"We have a lot more people to worry about, a lot more people to keep track of," says Tonsfeldt, who runs the TA's five-member internal security battalion tasked with stamping out problems before stadium security or police are forced to get involved. He says although there are occasional exceptions, the Army does a good job policing itself.
"They're herded not by the five guys [working internal security], but the by the thousands who've been there before," Tonsfeldt says. "The less the [stadium security and police] are involved, the more we can keep this kickass the North End thing going."
But can the Timbers Army's influence emanate further than Goose Hollow?
One team from the National Basketball Association certainly thought so: Last summer, a team of executives from the NBA's Minnesota Timberwolves paid a visit to Timbers and 107ist brass to get a better understanding of how a raucous, traditionally European-style fan environment could be built stateside.
The short answer: From the ground up. Only.
"The beauty of what happened here is that nobody said, 'Okay, we need to create Timbers Army,'" Golub says. "It wasn't an engineered thing by the front office."
"When culture is forced, it becomes a T-shirt cannon," he says. "If you let it happen on its own, it becomes something organic and unique."
Major League Soccer has certainly caught onto that, and during halftime of the Timbers' home opener, MLS Commissioner Don Garber stepped into the press box and talked about reproducing what's happening in Portland league-wide. He pointed to the level of engagement Timbers owner Paulson, in particular, has with the fanbase, and the level he's willing to delve into to ensure fans are listened to and given a real voice.
"But [Paulson has] done it in a way that's responsible and respectful of the need that the fan dynamic has to be controlled," Garber says. "I applaud Timbers Army for working closely with the league, and we're trying to replicate that particular dynamic around the league."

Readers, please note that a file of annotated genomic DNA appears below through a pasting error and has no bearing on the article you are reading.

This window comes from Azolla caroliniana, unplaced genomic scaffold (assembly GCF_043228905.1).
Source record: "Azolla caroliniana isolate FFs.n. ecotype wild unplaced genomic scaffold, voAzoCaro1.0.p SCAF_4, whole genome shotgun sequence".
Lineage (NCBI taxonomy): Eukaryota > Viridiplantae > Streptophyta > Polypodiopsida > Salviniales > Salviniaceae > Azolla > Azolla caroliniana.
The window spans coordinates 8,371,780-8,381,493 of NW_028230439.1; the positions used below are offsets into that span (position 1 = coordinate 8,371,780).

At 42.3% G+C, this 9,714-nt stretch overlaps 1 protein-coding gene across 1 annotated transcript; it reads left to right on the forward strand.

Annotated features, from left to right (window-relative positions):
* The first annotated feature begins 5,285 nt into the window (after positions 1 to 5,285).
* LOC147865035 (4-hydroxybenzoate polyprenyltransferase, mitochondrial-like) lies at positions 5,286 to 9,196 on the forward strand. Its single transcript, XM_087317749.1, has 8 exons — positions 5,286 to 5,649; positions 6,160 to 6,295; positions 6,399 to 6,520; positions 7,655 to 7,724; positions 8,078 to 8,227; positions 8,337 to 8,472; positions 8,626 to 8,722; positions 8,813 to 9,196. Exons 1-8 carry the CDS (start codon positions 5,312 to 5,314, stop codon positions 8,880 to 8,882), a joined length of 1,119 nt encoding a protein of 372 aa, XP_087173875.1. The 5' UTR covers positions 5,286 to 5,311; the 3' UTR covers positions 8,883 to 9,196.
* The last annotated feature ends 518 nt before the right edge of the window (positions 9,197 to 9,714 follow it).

Another possible avenue for exploration is local politics, where Timbers Army has already shown adeptness, having mobilized in 2009 to help push public funding for a stadium through the city council. Swearingen says he's been approached by multiple candidates currently running for local office—including mayor—but that they're "trying to stay pretty neutral on it."
"We have long memories of some city council people in office who maybe voted down on the stadium stuff," Swearingen says. "But we try not to get involved in any of that. We're pretty representative of the city's politics because we're made up of our membership."
But reflecting the city goes beyond political persuasions. In many ways the Timbers Army is both a cross-section of Portland and the embodiment of its spirit. And it goes beyond Portland's knack for DIY or the fact that everyone from students to servers to surgeons clamor for the same seats prior to Timbers matches. Like the Rose City, the Timbers Army prides itself on being welcoming to all, but second to none. Looked at with curious wonder from the outside, both the supporters and the city care deeply about what others think—right up until the moment others speak ill of them. Both the uneducated ("n00bs") and overzealous (costume or kilt-sporting fans known as "LARPers") are treated with snark, and with both Portland and the Timbers Army, you're welcome to visit and even settle in, but if you don't like it, feel free to move on.
"You can create your own adventure," Swearingen says of the 5,000 general admission seats that, in theory, allow fans to choose their own level of involvement in the singing, chanting, and dancing. "If you have a bad time, it's probably your own fault—you could've moved."
Dietz, who notes the club reserves about 50 seats a match for unsuspecting families, rival supporters, or folks "who are out of their element." He says to stand in the Timbers Army is to enter into a social contract of sorts. It may only be for 90 minutes, but it's clear the effect of that agreement lasts much longer.
"There's no more lingering in the North End," Dietz says. "It just isn't an option."
And for a group that's doing anything but standing still, neither is slowing down.